Gospel Reflection for the 25th Sunday Ordinary Time Year C – September 22nd 2013
Full scripture for this Sunday is available on the Catholic Ireland website. Daily Scripture is also available. Our parish Prayers of the Faithful for this Sunday are made available on the Dublin Diocesan website.
FIRST READING: Amos 8:4-7
Listen to this, you who trample on the needy
and try to suppress the poor people of the country,
you who say, ‘When will New Moon be over
so that we can sell our corn,
and sabbath, so that we can market our wheat?
Then by lowering the bushel, raising the shekel,
by swindling and tampering with the scales,
we can buy up the poor for money,
and the needy for a pair of sandals,
and get a price even for the sweepings of the wheat.’
The Lord swears it by the pride of Jacob,
‘Never will I forget a single thing you have done’
GOSPEL: Luke 16:1-13
Jesus said to his disciples, ‘There was a rich man and he had a steward denounced to him for being wasteful with his property. He called for the man and said, “What is this I hear about you? Draw me up an account of your stewardship because you are not to be my steward any longer.” Then the steward said to himself, “Now that my master is taking the stewardship from me, what am I to do? Dig? I am not strong enough. Go begging? I should be too ashamed. Ah, I know what I will do to make sure that when I am dismissed from office there will be some to welcome me into their homes.”
Then he called his master’s debtors one by one. To the first he said, “How much do you owe my master?” “One hundred measures of oil” was the reply. The steward said, “Here, take your bond; sit down straight away and write fifty”. To another he said, “And you, sir, how much do you owe?” “One hundred measures of wheat” was the reply. The steward said, “Here, take your bond and write eighty”.
‘The master praised the dishonest steward for his astuteness. For the children of this world are more astute in dealing with their own kind than are the children of light.’
‘And so I tell you this: use money, tainted as it is, to win you friends, and thus make sure that when it fails you, they will welcome you into the tents of eternity. The man who can be trusted in little things can be trusted in great; the man who is dishonest in little things will be dishonest in great. If then you cannot be trusted with money, that tainted thing, who will trust you with genuine riches? And if you cannot be trusted with what is not yours, who will give you what is your very own?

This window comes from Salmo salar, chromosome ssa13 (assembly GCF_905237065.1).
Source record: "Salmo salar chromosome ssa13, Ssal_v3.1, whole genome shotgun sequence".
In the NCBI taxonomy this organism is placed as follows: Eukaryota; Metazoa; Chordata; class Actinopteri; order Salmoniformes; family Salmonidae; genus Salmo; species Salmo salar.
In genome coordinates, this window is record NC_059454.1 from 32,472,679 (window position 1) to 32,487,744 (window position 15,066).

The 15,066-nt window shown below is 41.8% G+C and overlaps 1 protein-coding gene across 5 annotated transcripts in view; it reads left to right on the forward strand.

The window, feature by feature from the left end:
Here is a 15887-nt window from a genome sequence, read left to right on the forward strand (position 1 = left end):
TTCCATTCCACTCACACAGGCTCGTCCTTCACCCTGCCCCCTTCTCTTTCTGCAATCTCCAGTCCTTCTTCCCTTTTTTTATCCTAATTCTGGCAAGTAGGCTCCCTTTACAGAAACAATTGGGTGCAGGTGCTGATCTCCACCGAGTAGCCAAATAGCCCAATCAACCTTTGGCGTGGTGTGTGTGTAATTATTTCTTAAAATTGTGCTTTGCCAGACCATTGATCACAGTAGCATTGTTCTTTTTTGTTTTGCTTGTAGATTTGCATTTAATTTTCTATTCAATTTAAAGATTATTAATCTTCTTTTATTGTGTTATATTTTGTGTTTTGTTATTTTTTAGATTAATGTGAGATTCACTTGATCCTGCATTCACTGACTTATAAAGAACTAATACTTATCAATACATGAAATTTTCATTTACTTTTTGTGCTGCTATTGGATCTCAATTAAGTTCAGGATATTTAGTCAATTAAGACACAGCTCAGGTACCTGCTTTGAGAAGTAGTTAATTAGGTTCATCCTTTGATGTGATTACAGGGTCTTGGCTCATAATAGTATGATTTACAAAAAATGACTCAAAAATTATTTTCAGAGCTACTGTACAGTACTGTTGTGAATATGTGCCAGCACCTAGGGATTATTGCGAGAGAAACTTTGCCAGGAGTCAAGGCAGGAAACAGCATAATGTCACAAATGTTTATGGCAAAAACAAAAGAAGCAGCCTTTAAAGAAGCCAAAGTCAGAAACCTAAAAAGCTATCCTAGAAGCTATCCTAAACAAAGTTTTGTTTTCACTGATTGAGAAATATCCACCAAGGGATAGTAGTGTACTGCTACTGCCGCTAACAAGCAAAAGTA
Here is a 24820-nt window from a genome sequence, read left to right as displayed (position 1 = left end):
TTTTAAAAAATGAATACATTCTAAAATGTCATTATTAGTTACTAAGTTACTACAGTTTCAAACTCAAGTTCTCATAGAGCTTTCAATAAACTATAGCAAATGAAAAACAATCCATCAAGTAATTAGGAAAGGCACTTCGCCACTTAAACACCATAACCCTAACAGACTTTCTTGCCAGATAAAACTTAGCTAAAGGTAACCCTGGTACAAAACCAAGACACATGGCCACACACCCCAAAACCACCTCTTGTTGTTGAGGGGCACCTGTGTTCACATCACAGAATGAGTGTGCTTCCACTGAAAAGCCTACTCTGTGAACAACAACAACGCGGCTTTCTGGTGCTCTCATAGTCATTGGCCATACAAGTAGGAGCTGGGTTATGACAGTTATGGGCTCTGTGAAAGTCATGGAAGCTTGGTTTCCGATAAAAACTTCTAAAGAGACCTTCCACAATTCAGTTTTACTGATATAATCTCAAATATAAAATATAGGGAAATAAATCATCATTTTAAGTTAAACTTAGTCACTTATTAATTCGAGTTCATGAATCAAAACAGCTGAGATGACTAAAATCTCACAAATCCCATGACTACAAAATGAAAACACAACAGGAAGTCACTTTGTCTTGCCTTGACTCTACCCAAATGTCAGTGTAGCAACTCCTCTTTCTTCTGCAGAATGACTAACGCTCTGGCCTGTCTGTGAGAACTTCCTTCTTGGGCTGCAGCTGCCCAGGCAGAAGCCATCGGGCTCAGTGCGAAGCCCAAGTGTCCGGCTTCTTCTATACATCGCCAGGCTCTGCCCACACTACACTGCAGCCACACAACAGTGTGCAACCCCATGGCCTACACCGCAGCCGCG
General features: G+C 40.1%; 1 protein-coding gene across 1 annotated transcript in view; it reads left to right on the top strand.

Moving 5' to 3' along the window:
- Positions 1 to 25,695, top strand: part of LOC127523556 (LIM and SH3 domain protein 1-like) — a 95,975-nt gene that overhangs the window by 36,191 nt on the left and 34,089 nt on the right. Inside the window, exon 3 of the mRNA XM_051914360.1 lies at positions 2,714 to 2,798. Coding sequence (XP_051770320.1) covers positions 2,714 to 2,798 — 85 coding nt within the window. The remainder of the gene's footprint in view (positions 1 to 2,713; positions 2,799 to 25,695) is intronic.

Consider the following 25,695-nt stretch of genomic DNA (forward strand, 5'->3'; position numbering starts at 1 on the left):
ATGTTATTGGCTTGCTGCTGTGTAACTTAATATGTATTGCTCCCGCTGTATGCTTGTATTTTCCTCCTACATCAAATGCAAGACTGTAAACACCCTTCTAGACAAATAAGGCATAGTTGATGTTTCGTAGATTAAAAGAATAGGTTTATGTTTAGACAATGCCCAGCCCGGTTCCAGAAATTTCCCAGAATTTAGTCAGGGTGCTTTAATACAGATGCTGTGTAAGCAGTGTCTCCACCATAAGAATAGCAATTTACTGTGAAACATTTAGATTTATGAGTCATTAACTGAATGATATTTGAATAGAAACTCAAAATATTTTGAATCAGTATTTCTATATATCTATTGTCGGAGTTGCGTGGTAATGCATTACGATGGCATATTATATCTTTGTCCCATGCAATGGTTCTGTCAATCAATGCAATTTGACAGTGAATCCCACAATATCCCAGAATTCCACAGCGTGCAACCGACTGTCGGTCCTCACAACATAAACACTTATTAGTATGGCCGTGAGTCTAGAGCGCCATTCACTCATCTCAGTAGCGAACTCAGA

‘No servant can be the slave of two masters: he will either hate the first and love the second, or treat the first with respect and the second with scorn. You cannot be the slave both of God and of money.’
Isn’t it still the same as the first reading has it? The poor get the worst of things, and are cheated. It’s quite contemporary. About greed and fooling the poor; raising the shekel – like raising the exchange rate so that the poorer countries get less dollars for their kwacha and rupees. Golden handshakes for people whose greed is palpable and whose attitudes have left so many people hard up. Money well protected and taxes avoided if not evaded. Our waste of food could feed so many. People are poor not through their own fault but because they are neglected.
On the Side of the Poor
How many of the poorer schools are less well off with special assistants taken away. Hospital care going worse as people wait for ages for treatment. Mostly the poor will first suffer from economic mishap. God hates this – he hates mistreatment of his people. Jesus raged against the exploitation of the poor. The church is on the side of the poor, as was Jesus in his life.
We pay tribute to the people who work for the poor and needy – in the parish; in diocesan and other social agencies, and our volunteers at home and abroad
Not always easy. We want to get ahead, to better ourselves. At least let’s not do so at a cost of others.
The call to the church is to care as Jesus cared; we need the harsh words of the first reading sometimes to waken us up, and the story of Jesus to make sure we don’t sleep again.
Pope Francis said in May 2013: if investments in banks, drop a little , it’s a tragedy! But if people are starving, if they have nothing to eat, if they are not healthy, it does not matter! This is our crisis today!
Donal Neary SJ